Let’s walk through a dental procedure that includes several extractions. Each patient’s mouth is examined while they are still awake. Sometimes we will then call the owner and let them know what we expect to find. This is especially true if we have never seen the patient before or if we expect there to be a lot of extractions. It can be tricky giving the owner a first assessment because there can be a huge difference between the mouth a dog will show you awake and the mouth you find under anesthesia. The patient is then anesthetized and placed on their side. An overview of the mouth is performed and an initial treatment plan is formulated. The calculus or tartar is de-bulked using an instrument that looks similar to the crackers used on crab or lobster claws. Once the bulk of the tartar has been removed a new plan is formulated. The teeth are cleaned with an ultrasonic scaler and hand scaling until there is no visible tartar. They are also scaled above the gum line (60% of dental disease occurs above the gum line) and at this time the teeth are evaluated for pockets and loss of attachment. Once the teeth are completely scaled a dental probe is used to evaluate the teeth and gums and to determine whether or not we need to move to the next step, extraction. If the mouth is healthy this is where we would stop, polish and wake the patient. This would be a “prophy.”

If the mouth is not healthy we need to make some decisions. The best way to decide whether or not a tooth needs to be taken out is use the evaluation arrived at with the scaler and probe and compare that to a dental  x-ray. Remember I said 60% of the disease occurs above the gum line where we can’t see. Sometimes there will be bone infection and loss of jaw bone present in otherwise healthy teeth visible on x-rays that we might have missed otherwise. With the information from the x ray we can then decide which teeth need to be removed and which teeth should be left alone. The technique used in removing teeth varies depending on the tooth that requires extraction. For our example, let’s pretend we are removing a Canine tooth (on of the 4 long thin teeth towards the front of the mouth) and a Carnassial tooth (one of the big scissor like teeth in the back of the mouth.) To remove the canine tooth we use instruments that resemble chisels known as elevators to gently pull the gingiva (gum tissue) away from the tooth on all sides. Often times a scalpel will be used first to incise the periodontal ligament and ease the elevation of gingiva. Once all the gingiva has been properly elevated we sometimes make two small incisions into the gingiva on either side of the tooth. Sometimes we make one incision and often we try not to make any incisions. This flap of tissue is pulled back to reveal the tooth to the root. The tooth is then gently removed from its socket using the elevators. To remove the Carnassial tooth we will also elevate the gingiva away from the tooth and sometimes make a gingival flap by making incisions into the gingiva but in these cases we often need to cut the tooth into segments before we remove it. This is done using a dental drill. We typically split the tooth between each of the three roots and then using the elevators we will remove the tooth from the socket one root at a time. The socket is thoroughly cleaned and reevaluated and any bleeding is topped. The patient will now have a second dental x ray taken to be sure that we did not leave any bits of teeth behind as left behind pieces of tooth root may cause a problem in the future. As long as the x ray is clear we can close the holes we left behind using the gingival flaps we made. In the Canine sockets I typically pack a bone matrix into the hole left behind to accelerate healing and minimize bone loss (which causes loss of structural integrity) for the jaw. In the Carnassial tooth socket I will actually clip some of the bone away before packing the site with bone matrix. I then suture the gingival flaps over the extraction sites. The remaining teeth are then polished and the patient is recovered from anesthesia.This is not a “prophy” but would be considered dental surgery. The next dental this dog or cat has may in fact be a prophy so long as it is done in a timely manner.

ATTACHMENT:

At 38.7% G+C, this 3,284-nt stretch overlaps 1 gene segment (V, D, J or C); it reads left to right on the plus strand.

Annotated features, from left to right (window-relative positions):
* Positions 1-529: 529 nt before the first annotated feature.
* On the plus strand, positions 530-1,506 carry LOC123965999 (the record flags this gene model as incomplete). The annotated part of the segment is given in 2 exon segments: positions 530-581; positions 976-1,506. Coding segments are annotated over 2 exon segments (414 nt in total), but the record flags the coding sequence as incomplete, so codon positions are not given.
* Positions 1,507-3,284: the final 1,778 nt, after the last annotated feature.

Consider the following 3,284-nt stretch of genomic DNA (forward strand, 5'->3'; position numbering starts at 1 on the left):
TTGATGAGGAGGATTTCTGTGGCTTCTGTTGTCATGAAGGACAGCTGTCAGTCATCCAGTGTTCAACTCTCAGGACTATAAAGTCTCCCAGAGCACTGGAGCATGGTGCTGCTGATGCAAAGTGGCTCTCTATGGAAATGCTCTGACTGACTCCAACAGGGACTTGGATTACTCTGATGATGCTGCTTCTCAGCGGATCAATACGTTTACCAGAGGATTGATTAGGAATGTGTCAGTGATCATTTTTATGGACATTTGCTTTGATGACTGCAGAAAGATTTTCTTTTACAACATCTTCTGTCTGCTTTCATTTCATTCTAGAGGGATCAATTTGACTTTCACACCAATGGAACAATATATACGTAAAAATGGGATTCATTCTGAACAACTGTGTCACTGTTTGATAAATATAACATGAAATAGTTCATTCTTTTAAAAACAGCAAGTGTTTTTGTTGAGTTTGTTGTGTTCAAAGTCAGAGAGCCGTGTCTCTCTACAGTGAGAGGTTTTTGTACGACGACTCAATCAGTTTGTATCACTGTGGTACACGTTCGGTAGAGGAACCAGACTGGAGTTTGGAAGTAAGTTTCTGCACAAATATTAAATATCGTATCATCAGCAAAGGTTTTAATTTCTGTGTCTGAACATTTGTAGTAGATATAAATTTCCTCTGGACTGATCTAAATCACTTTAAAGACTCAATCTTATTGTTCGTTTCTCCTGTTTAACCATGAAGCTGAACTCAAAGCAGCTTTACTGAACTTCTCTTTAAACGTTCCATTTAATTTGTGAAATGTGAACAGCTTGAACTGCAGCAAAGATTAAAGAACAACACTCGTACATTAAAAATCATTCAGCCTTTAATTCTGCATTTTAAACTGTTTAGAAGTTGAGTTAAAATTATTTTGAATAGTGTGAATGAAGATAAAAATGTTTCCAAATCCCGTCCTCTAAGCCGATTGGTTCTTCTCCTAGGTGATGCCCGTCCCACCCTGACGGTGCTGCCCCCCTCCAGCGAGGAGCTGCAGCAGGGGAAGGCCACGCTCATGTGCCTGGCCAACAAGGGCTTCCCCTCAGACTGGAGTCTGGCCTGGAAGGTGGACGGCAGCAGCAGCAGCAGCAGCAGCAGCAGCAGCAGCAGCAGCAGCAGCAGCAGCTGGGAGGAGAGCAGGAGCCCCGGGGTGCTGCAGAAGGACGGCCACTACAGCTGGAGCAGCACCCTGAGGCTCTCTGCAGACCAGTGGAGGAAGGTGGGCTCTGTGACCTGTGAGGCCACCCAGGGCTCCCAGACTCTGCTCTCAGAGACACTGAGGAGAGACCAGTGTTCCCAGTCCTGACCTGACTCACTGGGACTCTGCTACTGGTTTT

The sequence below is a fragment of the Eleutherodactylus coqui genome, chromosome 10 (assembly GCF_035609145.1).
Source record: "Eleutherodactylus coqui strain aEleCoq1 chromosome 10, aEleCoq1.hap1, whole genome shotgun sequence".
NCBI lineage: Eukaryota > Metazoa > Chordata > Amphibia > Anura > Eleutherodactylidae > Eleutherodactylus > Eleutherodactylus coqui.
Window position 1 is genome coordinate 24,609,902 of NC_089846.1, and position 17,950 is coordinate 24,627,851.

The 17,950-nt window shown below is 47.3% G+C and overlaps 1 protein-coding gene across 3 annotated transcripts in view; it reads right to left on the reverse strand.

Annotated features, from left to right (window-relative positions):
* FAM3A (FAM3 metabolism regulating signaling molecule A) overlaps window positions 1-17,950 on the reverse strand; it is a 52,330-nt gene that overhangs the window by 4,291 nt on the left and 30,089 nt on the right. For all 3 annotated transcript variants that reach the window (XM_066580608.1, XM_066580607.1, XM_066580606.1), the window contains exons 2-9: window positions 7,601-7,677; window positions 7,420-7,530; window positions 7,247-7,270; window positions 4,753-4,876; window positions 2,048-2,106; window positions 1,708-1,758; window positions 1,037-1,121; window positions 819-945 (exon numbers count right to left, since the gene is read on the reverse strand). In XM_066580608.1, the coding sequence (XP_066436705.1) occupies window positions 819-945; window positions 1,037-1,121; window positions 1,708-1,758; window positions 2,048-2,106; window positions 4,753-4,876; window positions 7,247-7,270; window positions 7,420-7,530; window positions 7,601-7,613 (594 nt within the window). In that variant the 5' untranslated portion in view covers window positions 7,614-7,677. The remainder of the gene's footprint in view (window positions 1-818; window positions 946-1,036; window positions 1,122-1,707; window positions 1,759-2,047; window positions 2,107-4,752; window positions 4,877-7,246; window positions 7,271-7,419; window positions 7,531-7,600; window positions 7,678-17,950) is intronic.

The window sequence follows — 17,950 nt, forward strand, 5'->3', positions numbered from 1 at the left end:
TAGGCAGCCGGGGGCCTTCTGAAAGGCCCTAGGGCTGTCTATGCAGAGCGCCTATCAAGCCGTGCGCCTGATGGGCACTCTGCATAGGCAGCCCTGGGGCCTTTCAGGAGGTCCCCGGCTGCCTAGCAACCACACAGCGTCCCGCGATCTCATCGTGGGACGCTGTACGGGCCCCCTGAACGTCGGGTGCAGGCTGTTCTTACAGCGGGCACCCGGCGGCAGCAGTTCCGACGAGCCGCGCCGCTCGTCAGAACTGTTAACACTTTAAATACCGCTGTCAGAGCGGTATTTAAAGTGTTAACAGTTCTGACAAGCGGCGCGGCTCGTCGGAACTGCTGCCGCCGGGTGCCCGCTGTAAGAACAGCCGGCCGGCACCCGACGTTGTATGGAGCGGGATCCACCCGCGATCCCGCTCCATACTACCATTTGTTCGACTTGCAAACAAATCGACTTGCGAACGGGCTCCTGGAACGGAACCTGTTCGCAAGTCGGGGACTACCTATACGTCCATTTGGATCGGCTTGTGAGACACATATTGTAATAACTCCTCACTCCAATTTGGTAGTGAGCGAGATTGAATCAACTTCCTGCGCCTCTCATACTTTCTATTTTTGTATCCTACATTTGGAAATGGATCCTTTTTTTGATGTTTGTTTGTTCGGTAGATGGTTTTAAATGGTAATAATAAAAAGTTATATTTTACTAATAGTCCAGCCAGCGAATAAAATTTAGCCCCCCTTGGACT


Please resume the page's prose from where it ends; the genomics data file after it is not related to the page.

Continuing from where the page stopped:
Most dogs do better after removal of offending teeth. They are less painful and return to life as normal within a few days. The exception being full mouth extractions, these dogs and cats (usually cats) may take a few extra days to recover but when they do their lives are much improved. Unexpectedly, the majority of patients who have had all of their teeth removed prefer to eat kibble over canned food.

Thanks for reading!